Oddly enough, Toyota’s move to the mainstream has NASCAR engaged in an intellectual debate over globalization. On one side, Roush (who once paid an employee in yen for driving a Toyota truck) argues that Toyota is “stripping our economy of its essence,” operating from a protected, closed market in Japan. On the other, NASCAR officials argue that Toyota is already an American company. “Hundreds of thousands of Americans drive Toyotas,” says NASCAR spokesman Ramsay Posten. “It’s, in a lot of ways, part of the culture already. Bringing them to NASCAR is really a natural step.” Even the definition of what’s an American car is generating heat. GM’s Chevy Monte Carlo is actually assembled in Canada. Dodge, which received a warm welcome when it returned to NASCAR in 2001, is now owned by DaimlerChrysler, a German company. And then there are those Ford Fusions that Roush’s team races. “The Fusion is a Mazda-based product that’s not built in the U.S., [it’s built in Mexico],” says Toyota’s Press. “The Camry is an Ann Arbor-engineered car that’s built in Kentucky. Who’s to say what’s import and what’s domestic?”
Another product of the South has been caught in the cross-fire: all-star driver Dale Jarrett, who jumped to Toyota after driving Fords for the UPS team. He’s received hate mail and has been branded a sellout on the new Web site Fans Against Racing Toyotas (yes, their acronym is FART). But rather than blow back at his detractors, Jarrett has become such an eloquent advocate for the benefits of a global economy you’d think he’s been reading Tom Friedman’s “The World Is Flat.” “We have to be accepting of change,” Jarrett told ABC News. “If we don’t, then, you know, you’d still be watching 12-inch TV screens.”
One allegation against Jarrett really gets to the heart of the matter: the Ford Racing Technology Team claims Jarrett is getting $20 million to drive Toyotas for Michael Waltrip Racing. Not true, says Ty Norris, general manager of Waltrip Racing. “One of the most frustrating things people say is that he only came here for the money,” says Norris, who has complained about the accusations to NASCAR’s president. “Dale is not the highest paid guy in the sport. His money doesn’t come from Toyota. The money that we pay him, which is reasonable, is comparable to other contracts [for other drivers]. It’s nowhere near $20 million.” (Norris declined to say how much Jarrett is being paid). Whatever his salary, Toyota is financing Waltrip Racing, as well as two other teams, Bill Davis Racing and Team Red Bull. That kind of broad financial commitment shows how serious—and seriously rich—Toyota is. This year, Toyota is on track to make a record $13.1 billion. Last year, Ford lost a record $12.7 billion. Which one is more likely to cut the budget for its racing program? This is really what has Roush and the other Detroit-financed teams worried.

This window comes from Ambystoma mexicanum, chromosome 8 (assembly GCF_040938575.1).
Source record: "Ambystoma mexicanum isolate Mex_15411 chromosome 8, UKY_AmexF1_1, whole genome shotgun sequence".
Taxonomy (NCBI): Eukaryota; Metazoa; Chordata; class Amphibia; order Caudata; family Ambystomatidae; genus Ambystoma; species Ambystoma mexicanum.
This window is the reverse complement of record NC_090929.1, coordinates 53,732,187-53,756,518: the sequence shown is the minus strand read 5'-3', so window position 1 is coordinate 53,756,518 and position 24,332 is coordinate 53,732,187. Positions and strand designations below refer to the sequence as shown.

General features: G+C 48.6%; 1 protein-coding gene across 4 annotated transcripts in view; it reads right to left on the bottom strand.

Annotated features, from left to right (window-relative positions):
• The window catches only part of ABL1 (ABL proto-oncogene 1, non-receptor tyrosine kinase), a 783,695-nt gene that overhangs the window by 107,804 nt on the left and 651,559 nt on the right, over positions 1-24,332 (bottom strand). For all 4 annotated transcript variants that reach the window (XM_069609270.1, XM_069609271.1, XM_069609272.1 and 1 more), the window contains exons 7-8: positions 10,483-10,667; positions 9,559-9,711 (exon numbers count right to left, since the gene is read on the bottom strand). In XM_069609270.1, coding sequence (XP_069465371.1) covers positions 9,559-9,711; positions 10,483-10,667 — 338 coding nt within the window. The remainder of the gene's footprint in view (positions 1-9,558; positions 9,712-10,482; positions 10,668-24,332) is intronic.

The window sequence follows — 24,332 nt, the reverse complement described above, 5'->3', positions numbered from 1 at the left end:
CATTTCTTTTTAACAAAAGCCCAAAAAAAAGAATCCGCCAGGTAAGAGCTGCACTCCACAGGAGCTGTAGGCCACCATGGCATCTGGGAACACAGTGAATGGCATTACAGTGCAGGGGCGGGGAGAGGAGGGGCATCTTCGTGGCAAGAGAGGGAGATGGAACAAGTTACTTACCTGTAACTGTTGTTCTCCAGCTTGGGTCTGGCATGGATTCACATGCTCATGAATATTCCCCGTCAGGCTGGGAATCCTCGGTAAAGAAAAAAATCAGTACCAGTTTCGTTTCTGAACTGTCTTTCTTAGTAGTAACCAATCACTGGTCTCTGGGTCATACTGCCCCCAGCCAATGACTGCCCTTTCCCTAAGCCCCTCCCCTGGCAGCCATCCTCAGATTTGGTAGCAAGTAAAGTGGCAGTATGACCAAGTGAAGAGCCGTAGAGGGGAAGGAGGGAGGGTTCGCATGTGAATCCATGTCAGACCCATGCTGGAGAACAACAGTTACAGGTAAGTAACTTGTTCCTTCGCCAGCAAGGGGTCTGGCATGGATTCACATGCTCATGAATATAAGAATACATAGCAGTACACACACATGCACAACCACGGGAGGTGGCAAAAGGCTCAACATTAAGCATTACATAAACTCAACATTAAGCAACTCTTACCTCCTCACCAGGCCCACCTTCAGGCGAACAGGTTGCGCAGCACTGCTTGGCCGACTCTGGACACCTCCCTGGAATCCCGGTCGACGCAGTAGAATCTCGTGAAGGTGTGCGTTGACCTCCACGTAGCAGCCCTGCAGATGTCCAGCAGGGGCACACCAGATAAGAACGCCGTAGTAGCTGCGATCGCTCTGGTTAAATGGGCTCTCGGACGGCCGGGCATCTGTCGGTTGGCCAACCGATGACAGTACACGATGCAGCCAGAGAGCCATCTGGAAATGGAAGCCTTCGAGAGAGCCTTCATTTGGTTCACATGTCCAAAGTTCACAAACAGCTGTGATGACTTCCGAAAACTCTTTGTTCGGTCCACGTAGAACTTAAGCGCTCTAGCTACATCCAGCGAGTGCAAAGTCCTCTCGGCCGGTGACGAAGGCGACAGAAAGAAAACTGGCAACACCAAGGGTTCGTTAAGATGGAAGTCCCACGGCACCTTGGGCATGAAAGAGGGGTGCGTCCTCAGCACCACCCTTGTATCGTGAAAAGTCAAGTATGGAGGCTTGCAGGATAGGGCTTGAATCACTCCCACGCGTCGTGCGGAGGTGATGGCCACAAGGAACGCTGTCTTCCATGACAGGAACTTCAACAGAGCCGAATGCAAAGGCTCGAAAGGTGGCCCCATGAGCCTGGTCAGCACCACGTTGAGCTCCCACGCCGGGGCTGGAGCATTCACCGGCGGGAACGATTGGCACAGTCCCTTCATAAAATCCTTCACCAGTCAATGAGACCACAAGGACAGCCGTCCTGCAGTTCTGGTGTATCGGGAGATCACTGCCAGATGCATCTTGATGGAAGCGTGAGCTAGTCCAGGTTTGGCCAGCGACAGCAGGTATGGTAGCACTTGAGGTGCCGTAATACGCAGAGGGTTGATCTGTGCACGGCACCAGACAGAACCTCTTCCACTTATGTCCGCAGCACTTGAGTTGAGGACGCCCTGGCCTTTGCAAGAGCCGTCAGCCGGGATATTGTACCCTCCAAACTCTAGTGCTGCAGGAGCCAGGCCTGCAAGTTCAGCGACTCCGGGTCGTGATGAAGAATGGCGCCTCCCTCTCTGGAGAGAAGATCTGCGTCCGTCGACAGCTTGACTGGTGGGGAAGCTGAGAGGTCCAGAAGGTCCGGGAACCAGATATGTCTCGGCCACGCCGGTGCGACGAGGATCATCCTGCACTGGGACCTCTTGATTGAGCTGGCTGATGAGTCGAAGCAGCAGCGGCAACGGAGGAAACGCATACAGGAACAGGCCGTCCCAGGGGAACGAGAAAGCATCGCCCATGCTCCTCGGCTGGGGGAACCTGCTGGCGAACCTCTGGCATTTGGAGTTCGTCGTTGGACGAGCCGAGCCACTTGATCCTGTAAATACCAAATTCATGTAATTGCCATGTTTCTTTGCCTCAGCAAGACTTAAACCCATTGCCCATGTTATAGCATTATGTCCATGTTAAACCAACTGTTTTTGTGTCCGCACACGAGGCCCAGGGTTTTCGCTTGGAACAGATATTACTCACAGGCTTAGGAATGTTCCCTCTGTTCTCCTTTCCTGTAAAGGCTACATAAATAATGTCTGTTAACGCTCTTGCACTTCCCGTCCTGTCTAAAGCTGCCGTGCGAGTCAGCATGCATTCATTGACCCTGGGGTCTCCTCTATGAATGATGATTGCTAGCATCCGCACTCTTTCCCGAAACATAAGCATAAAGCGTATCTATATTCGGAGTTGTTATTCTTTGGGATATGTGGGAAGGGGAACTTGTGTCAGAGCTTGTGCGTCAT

And then there’s Toyota's track record to consider. Before NASCAR, Toyota spent 12 years in Indy car racing, winning the Indianapolis 500 in 2003. In 2004, it entered NASCAR’s Craftsman Truck series, racing its Tundra pickup. After a slow start, Toyota quickly gained traction and last year won nearly half the races on the circuit and captured the series championship. That sounds a lot like Toyota’s relentless rise in the America car market. Maybe those good ole boys of stock-car racing ought to be worried.
Postscript: In terms of qualifying positions at this years Daytona 500, the Toyota Camry contingent did not fare well.
Toyota Camry qualifying positions - 2007 Daytona 500
|14||00||David Reutimann||Dommino’s Pizza|
|15||36||Jeremy Mayfield||360 OTC|
|17||23||Mike Skinner||Bill Davis Racing|
|24||55||Michael Waltrip||NAPA Auto Parts|
|38||84||A.J. Allmendinger||Red Bull|
|43||83||Brian Vickers||Red Bull|